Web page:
Mar 31, 2019

The fortunes of Silicon Valley stem from inefficiency

Illustration: Sarah Grillo/Axios

Clive Thompson is out with a new book, "Coders," excerpted in Wired. In it, he talks about engineers' aesthetic of efficiency — how "coders’ eyes blaze when they talk about making something run faster," and how they dream of doing such things at previously unimaginable scale.

The other side: Silicon Valley coders might love to make processes leanly efficient, but the irony is that Silicon Valley's billions come from inefficiencies.

  • The efficient way to allow individuals and brands to market themselves on the internet is to create a site where they can do so for free — Craigslist, perhaps. Facebook built such a site — but then started ensuring that brands' posts would not be seen unless Facebook itself got paid.
  • Apple could efficiently funnel its news-service revenue to the publishers who actually produce the content; instead, it's reportedly taking 50% of the money for itself.
  • The efficient way to match drivers with passengers, or homeowners with short-term renters, is to create a real-time marketplace that people pay a small fee to access. The inefficient way is to go to great lengths to ensure that payment is routed through the platform, allowing companies like Uber or Airbnb to take an arbitrarily large slice of the transaction.

The bottom line: Software has value, but it also has zero marginal cost. In an efficient world, the cost of software would trend toward zero. Instead, companies spend billions of dollars attempting to buy a dominant market position that then allows them to extract monopoly rents. Coders might love efficiency, but capitalism rewards rent seeking.

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Top Trump ally sounds 2020 election alarm over coronavirus response

Photo: Jim Watson/AFP via Getty Images

There is growing concern among top conservative leaders that the Trump administration isn't addressing the long-term economic impact of the coronavirus, several sources tell Axios. One top adviser said if the recovery is bungled it could cost President Trump the election.

What we're hearing: "The next 4-8 weeks is really going to decide whether Trump gets reelected," Stephen Moore, Trump's former nominee for the Federal Reserve board, told Axios. If the administration mishandles its economic recovery efforts, he said, Trump is "in big trouble."

Coronavirus dashboard

Illustration: Aïda Amer/Axios

  1. Global: Total confirmed cases as of 10 p.m. ET: 1,600,427 — Total deaths: 95,506 — Total recoveries: 354,006Map.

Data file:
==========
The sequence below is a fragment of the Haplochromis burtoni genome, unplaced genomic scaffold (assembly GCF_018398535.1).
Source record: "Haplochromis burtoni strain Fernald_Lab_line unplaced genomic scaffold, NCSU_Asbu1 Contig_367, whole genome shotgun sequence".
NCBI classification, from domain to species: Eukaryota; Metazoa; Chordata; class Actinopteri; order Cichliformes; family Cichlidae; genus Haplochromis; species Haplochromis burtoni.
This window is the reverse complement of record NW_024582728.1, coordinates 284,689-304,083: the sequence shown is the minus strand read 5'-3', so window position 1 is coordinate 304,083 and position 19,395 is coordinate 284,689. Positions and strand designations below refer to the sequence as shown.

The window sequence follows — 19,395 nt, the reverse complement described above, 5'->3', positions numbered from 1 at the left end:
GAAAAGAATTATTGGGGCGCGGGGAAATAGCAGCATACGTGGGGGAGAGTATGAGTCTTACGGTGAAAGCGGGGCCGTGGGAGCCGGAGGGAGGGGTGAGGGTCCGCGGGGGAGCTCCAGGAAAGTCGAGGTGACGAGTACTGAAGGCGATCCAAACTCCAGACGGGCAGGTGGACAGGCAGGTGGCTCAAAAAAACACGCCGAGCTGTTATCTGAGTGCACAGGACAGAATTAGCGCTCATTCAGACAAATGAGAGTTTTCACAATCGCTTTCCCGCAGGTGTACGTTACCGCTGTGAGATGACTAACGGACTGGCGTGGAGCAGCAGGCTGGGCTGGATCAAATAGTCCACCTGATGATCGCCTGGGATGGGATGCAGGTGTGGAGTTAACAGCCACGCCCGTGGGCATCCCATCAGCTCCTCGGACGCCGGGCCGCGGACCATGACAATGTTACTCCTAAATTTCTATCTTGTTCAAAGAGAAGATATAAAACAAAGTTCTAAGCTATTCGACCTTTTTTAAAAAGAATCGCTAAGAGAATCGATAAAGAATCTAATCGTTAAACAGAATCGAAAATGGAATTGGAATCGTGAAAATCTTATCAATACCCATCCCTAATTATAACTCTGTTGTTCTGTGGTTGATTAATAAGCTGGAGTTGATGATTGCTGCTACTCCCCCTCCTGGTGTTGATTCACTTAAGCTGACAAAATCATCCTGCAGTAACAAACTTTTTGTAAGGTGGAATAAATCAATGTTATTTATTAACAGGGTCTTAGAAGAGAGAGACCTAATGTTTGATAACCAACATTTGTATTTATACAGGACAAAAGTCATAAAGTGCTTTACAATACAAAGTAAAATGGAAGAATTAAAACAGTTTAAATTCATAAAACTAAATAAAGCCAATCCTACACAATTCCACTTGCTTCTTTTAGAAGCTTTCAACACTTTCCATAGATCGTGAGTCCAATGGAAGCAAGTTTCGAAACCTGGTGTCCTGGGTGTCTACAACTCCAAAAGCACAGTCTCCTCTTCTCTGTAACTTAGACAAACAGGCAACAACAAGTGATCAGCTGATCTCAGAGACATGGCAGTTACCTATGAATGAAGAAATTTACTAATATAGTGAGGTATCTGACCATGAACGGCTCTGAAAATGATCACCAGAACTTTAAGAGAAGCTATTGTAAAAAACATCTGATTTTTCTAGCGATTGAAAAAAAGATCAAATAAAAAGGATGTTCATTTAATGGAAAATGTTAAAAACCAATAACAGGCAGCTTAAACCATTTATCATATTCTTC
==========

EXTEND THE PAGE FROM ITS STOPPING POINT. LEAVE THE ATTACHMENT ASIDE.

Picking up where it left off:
2. U.S.: Total confirmed cases as of 10 p.m. ET: 465,329 — Total deaths: 16,513 — Total recoveries: 25,410Map.
  3. Public health latest: U.S. has expelled thousands of migrants under a CDC public health orderDr. Anthony Fauci said social distancing could reduce the U.S. death toll to 60,000.
  4. Business latest: The Fed will lend up to $2.3 trillion for businesses, state and city governments — After another 6.6 million jobless claims, here's how to understand the scale of American job decimation.
  5. 2020 latest: Top conservative leaders are concerned the Trump administration isn't addressing the virus' long-term economic impact.
  6. States latest: FEMA has asked governors to decide if they want testing sites to be under state or federal control.
  7. World latest: Lockdowns have led to a decline in murders in some of the world's most violent countries — Boris Johnson is moved out of the ICU but remains in hospital with coronavirus.
  8. In Congress: Senate in stalemate over additional funding for small business relief program.
  9. 1 SNL thing: "Saturday Night Live" will return this weekend in a remotely produced episode.
  10. What should I do? Hydroxychloroquine questions answeredPets, moving and personal healthAnswers about the virus from Axios expertsWhat to know about social distancingQ&A: Minimizing your coronavirus risk.
  11. Other resources: CDC on how to avoid the virus, what to do if you get it.

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Federal court temporarily blocks coronavirus order against some abortions

Gov. Greg Abbott. Photo: Tom Fox-Pool/Getty Images

A federal judge ruled Thursday that clinics in Texas can immediately offer medication abortions — a pregnancy termination method administered by pill — and can also provide the procedure to patients nearing the state's time limits for abortions.

Driving the news: The decision comes after federal appeals court ruled 2-1 on Tuesday in favor of an executive order by Republican Gov. Greg Abbott that prohibits abortions during the coronavirus outbreak.

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